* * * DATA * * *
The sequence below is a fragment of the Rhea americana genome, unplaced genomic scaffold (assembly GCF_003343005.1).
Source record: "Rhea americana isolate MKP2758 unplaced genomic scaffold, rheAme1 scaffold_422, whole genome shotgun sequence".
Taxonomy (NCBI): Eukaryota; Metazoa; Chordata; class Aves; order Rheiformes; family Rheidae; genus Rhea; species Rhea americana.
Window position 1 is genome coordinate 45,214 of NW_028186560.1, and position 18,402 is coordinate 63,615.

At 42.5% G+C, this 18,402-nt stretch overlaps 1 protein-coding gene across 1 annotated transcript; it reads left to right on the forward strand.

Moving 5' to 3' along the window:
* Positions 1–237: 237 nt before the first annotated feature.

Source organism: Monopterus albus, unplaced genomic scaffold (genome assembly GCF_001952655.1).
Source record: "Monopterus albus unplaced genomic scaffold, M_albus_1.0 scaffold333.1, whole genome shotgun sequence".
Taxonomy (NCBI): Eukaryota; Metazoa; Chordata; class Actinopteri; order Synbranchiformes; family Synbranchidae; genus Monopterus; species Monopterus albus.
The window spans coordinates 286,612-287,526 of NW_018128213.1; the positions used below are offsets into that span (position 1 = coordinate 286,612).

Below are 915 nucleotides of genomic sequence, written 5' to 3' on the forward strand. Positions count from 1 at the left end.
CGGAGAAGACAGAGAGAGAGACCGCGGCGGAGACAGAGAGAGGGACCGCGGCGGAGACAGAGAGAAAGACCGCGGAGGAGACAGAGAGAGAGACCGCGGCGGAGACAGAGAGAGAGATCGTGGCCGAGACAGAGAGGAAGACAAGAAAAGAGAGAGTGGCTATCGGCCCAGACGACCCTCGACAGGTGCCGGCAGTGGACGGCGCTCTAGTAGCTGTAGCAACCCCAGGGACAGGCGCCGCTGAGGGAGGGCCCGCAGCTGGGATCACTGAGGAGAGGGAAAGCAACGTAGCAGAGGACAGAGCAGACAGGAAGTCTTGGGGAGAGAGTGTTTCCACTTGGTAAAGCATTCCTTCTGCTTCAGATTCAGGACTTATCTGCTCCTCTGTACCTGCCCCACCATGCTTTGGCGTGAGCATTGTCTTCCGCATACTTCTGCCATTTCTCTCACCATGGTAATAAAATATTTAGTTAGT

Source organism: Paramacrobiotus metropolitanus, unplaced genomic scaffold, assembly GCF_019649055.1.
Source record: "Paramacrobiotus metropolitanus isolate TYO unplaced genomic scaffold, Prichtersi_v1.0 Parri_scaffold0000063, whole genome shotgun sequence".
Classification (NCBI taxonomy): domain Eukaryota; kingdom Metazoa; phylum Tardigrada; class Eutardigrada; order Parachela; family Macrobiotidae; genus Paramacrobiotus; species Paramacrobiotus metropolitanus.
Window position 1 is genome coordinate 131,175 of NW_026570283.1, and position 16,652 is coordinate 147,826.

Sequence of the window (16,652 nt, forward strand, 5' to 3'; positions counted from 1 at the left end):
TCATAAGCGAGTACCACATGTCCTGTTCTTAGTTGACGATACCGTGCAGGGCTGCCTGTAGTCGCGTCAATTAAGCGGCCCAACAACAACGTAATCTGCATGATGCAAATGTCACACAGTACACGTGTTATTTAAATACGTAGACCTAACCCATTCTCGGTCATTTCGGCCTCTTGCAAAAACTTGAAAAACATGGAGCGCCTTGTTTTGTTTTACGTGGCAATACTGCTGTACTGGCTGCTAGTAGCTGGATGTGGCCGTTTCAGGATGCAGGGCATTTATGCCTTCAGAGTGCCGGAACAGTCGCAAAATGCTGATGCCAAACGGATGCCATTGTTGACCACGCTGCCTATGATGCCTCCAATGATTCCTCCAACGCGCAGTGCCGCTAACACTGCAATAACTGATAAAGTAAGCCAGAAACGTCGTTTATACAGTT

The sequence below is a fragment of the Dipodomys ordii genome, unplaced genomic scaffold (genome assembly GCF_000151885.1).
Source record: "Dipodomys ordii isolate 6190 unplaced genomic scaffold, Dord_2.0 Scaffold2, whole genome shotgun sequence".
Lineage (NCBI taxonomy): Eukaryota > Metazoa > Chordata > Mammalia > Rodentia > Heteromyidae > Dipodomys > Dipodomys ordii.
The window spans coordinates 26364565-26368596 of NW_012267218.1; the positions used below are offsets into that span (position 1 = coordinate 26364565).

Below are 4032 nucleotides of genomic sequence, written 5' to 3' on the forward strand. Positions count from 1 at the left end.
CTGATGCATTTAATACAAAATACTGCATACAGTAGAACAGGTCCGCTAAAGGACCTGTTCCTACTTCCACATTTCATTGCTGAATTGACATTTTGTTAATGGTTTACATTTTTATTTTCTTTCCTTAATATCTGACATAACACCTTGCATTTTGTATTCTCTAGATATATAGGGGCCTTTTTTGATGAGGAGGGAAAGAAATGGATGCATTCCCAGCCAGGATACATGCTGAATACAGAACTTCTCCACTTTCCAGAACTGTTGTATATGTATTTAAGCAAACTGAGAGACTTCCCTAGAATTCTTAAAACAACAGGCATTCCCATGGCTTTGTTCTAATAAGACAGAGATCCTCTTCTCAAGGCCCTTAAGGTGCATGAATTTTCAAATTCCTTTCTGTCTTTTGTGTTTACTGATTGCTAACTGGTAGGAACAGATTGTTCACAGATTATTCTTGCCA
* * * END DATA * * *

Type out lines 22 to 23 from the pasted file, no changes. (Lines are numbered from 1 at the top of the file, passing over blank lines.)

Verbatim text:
Lineage (NCBI taxonomy): Eukaryota > Metazoa > Chordata > Mammalia > Rodentia > Heteromyidae > Dipodomys > Dipodomys ordii.
The window spans coordinates 26364565-26368596 of NW_012267218.1; the positions used below are offsets into that span (position 1 = coordinate 26364565).